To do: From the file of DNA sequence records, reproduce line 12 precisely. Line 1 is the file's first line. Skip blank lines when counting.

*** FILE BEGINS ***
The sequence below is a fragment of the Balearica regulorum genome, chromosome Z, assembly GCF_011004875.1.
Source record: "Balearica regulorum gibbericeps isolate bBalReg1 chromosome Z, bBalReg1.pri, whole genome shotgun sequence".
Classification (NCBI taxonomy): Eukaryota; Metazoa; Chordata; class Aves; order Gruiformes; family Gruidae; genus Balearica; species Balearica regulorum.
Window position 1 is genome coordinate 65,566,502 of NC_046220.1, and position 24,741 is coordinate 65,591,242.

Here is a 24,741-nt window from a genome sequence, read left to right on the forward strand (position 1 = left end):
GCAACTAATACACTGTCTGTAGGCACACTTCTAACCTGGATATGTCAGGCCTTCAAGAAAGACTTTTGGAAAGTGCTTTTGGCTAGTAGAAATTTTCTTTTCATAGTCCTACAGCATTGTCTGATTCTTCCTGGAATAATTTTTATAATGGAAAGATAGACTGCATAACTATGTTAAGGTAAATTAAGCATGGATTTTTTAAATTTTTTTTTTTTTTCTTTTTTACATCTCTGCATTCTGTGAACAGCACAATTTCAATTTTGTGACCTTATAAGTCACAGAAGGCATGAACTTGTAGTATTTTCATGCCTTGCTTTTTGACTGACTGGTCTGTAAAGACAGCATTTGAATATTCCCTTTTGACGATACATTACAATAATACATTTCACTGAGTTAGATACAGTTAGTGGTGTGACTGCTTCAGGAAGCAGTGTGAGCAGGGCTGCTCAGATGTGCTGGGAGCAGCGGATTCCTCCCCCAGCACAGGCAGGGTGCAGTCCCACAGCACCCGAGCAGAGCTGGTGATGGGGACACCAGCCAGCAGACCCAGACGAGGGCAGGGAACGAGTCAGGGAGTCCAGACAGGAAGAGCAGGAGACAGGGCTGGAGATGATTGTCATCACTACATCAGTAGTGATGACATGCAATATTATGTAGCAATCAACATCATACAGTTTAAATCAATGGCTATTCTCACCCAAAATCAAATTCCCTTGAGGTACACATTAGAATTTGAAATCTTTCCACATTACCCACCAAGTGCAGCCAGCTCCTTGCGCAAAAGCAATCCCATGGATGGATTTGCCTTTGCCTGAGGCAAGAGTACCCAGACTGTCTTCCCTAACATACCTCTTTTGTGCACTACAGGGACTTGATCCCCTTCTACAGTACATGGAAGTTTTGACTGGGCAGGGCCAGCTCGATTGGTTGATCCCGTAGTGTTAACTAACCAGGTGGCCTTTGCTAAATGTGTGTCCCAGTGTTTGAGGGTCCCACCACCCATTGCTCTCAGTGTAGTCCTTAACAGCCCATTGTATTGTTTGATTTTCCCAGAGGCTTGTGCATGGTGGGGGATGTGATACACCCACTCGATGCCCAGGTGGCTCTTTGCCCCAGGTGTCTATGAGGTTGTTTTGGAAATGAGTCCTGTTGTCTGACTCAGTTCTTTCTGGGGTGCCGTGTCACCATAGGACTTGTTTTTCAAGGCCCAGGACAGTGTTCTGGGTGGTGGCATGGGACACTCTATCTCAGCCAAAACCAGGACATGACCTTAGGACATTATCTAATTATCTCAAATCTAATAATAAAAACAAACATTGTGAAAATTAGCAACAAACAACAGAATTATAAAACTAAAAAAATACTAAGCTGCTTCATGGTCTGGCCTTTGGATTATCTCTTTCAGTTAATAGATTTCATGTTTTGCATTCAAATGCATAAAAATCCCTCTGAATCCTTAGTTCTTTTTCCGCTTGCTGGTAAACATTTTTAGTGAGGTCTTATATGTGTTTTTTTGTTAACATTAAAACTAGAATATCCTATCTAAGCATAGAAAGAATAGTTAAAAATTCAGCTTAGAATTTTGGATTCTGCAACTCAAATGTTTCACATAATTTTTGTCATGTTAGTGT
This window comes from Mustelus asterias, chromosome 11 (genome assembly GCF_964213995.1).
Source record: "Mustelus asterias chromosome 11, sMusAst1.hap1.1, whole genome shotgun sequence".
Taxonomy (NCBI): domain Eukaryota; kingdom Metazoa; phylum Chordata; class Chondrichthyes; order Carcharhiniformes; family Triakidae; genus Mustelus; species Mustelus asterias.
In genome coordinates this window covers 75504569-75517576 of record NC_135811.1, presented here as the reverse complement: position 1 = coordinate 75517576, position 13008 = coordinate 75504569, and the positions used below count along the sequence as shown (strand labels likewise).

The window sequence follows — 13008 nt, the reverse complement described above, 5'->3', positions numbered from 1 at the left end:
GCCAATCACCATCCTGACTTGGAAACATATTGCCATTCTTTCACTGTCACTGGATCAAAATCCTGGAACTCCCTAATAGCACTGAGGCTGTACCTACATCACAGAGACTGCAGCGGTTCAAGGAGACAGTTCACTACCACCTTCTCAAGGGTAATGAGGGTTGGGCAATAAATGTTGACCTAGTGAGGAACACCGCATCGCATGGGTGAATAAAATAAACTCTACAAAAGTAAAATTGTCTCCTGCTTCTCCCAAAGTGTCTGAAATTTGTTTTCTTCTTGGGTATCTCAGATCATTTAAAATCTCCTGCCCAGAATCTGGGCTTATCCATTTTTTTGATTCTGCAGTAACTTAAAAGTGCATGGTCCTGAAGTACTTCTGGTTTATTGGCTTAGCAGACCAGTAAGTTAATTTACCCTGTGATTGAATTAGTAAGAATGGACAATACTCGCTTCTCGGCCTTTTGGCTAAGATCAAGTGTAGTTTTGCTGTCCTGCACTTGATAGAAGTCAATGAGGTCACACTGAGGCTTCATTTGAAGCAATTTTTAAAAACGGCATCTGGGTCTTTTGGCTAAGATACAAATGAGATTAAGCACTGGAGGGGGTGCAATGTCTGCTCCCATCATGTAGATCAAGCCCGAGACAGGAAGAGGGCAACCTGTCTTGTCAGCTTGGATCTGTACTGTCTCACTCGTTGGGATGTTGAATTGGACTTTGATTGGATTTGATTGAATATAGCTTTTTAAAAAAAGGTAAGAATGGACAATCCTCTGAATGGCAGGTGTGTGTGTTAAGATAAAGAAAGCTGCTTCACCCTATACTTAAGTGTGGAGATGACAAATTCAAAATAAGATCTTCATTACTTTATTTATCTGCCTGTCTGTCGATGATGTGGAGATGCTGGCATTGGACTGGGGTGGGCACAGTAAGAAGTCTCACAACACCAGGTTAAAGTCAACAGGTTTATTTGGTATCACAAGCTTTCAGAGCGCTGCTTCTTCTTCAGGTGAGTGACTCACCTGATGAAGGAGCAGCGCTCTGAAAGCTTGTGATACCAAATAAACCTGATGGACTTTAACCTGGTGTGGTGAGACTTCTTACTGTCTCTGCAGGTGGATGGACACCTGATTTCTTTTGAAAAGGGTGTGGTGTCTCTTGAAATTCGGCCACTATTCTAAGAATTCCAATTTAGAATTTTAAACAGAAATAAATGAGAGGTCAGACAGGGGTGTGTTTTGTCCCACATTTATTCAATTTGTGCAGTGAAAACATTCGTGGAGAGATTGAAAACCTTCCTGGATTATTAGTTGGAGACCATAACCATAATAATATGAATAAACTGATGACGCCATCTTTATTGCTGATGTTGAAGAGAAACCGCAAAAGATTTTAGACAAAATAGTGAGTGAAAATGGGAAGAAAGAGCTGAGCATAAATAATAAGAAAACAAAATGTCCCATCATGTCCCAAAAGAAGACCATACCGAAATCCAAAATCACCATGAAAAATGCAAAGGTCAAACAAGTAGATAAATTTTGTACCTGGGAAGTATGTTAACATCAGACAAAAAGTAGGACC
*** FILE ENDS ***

GCCAATCACCATCCTGACTTGGAAACATATTGCCATTCTTTCACTGTCACTGGATCAAAATCCTGGAACTCCCTAATAGCACTGAGGCTGTACCTACATCACAGAGACTGCAGCGGTTCAAGGAGACAGTTCACTACCACCTTCTCAAGGGTAATGAGGGTTGGGCAATAAATGTTGACCTAGTGAGGAACACCGCATCGCATGGGTGAATAAAATAAACTCTACAAAAGTAAAATTGTCTCCTGCTTCTCCCAAAGTGTCTGAAATTTGTTTTCTTCTTGGGTATCTCAGATCATTTAAAATCTCCTGCCCAGAATCTGGGCTTATCCATTTTTTTGATTCTGCAGTAACTTAAAAGTGCATGGTCCTGAAGTACTTCTGGTTTATTGGCTTAGCAGACCAGTAAGTTAATTTACCCTGTGATTGAATTAGTAAGAATGGACAATACTCGCTTCTCGGCCTTTTGGCTAAGATCAAGTGTAGTTTTGCTGTCCTGCACTTGATAGAAGTCAATGAGGTCACACTGAGGCTTCATTTGAAGCAATTTTTAAAAACGGCATCTGGGTCTTTTGGCTAAGATACAAATGAGATTAAGCACTGGAGGGGGTGCAATGTCTGCTCCCATCATGTAGATCAAGCCCGAGACAGGAAGAGGGCAACCTGTCTTGTCAGCTTGGATCTGTACTGTCTCACTCGTTGGGATGTTGAATTGGACTTTGATTGGATTTGATTGAATATAGCTTTTTAAAAAAAGGTAAGAATGGACAATCCTCTGAATGGCAGGTGTGTGTGTTAAGATAAAGAAAGCTGCTTCACCCTATACTTAAGTGTGGAGATGACAAATTCAAAATAAGATCTTCATTACTTTATTTATCTGCCTGTCTGTCGATGATGTGGAGATGCTGGCATTGGACTGGGGTGGGCACAGTAAGAAGTCTCACAACACCAGGTTAAAGTCAACAGGTTTATTTGGTATCACAAGCTTTCAGAGCGCTGCTTCTTCTTCAGGTGAGTGACTCACCTGATGAAGGAGCAGCGCTCTGAAAGCTTGTGATACCAAATAAACCTGATGGACTTTAACCTGGTGTGGTGAGACTTCTTACTGTCTCTGCAGGTGGATGGACACCTGATTTCTTTTGAAAAGGGTGTGGTGTCTCTTGAAATTCGGCCACTATTCTAAGAATTCCAATTTAGAATTTTAAACAGAAATAAATGAGAGGTCAGACAGGGGTGTGTTTTGTCCCACATTTATTCAATTTGTGCAGTGAAAACATTCGTGGAGAGATTGAAAACCTTCCTGGATTATTAGTTGGAGACCATAACCATAATAATATGAATAAACTGATGACGCCATCTTTATTGCTGATGTTGAAGAGAAACCGCAAAAGATTTTAGACAAAATAGTGAGTGAAAATGGGAAGAAAGAGCTGAGCATAAATAATAAGAAAACAAAATGTCCCATCATGTCCCAAAAGAAGACCATACCGAAATCCAAAATCACCATGAAAAATGCAAAGGTCAAACAAGTAGATAAATTTTGTACCTGGGAAGTATGTTAACATCAGACAAAAAGTAGGACC